Department of Chemistry, Unit Catalogue 2009/10
CH30033: Electrochemistry and surfaces
|Supplementary Assessment:||Like-for-like reassessment (where allowed by programme regulations)|
|Supplementary Assessment:||Supplementary assessment information not currently available (this will be added shortly)|
|Requisites:||Before taking this unit you must take CH20151 or take CH20152 and in taking this unit you cannot take CH40033|
|Description:||Aims & Learning Objectives: |
This course is in two parts. Part 1 (ca. 5-6 lectures) is concerned with biosensors, and details what a biosensor is, how different sensors work, strategies for improving Limit of Detection ands sensitivity and uses many examples from both the recent literature and commercial systems such as glucose sensing and pregnancy testing. After the first 6 lectures students should be familiar with:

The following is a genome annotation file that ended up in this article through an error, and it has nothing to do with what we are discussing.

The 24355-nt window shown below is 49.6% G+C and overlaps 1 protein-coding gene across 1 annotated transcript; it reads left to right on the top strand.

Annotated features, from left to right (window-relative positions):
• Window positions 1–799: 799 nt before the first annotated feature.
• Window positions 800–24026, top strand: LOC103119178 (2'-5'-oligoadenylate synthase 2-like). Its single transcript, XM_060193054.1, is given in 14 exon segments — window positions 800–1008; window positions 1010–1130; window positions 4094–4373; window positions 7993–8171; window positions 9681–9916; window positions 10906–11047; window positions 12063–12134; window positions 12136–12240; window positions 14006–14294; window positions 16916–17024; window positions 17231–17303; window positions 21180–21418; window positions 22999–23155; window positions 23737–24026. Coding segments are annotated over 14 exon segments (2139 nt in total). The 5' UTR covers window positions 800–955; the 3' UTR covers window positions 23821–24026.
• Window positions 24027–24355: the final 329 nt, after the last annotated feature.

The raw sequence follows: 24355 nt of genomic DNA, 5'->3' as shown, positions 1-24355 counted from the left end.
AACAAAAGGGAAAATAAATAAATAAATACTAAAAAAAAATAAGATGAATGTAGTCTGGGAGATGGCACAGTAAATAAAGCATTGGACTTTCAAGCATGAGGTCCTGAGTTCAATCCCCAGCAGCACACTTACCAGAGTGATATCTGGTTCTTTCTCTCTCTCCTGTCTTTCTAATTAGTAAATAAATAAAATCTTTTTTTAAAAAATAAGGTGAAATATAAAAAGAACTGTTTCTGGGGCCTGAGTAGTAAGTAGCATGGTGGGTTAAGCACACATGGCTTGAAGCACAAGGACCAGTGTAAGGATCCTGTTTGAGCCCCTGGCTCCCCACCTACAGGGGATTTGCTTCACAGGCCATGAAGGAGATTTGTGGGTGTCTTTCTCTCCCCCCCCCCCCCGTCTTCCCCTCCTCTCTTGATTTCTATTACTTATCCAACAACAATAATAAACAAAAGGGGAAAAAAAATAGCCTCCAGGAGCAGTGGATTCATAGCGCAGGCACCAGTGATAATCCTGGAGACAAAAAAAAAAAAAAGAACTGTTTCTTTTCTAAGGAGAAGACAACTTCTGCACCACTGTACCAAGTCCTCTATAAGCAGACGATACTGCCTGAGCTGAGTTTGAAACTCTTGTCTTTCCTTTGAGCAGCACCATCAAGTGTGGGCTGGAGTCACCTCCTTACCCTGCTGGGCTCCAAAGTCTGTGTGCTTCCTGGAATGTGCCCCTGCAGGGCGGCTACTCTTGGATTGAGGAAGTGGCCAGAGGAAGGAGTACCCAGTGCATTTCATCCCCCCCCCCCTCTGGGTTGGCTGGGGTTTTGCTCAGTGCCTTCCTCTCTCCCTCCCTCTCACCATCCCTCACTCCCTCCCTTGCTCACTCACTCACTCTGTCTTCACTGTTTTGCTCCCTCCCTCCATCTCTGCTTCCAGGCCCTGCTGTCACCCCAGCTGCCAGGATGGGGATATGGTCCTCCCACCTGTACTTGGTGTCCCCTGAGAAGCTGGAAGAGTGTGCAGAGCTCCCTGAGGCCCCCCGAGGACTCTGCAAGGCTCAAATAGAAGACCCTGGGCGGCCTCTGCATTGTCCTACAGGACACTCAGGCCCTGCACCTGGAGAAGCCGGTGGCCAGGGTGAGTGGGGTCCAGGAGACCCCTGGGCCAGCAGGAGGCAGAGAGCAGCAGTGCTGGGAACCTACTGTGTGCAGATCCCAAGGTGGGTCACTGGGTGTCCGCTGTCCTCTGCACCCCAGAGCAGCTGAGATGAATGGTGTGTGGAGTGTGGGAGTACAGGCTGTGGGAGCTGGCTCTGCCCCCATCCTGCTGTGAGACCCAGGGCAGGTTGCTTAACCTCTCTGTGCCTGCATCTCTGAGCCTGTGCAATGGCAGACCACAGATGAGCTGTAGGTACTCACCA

* The basic components of a sensor.
* Key considerations for sensor R & D.
* How ELISA testing works with examples linking HIV and Group B Streptococcus.
* The principles behind sensors for oligonucleotides.
* Electrochemical detection and signal amplification mechanisms.
The next 4-5 lectures are concerned with electrochemical measurement on nano and mesoscale surfaces such as mesoporous TiO2, as well as understanding at a more fundamental level how electrons are transferred at such surfaces and what we can learn from this. After these lectures, students should:
* Define the relationship between mass transport and electron transfer processes in electrochemical measurements.
* Understand how a molecular build up approach can be used to make functional surfaces.
* Understand how SPR, electrochemistry and impedance, can be used to gain real time information about molecular adsorption and protein-molecule binding.
Sensor systems introduction
ELISA / Antibody sensors
DNA - RNA sensing
Quantification of interaction between molecules
Basics of clinical microbiology
Electrochemical sensor systems
Advanced Electrochemical methods
Nano and mesoporous surfaces - applications to sensor systems.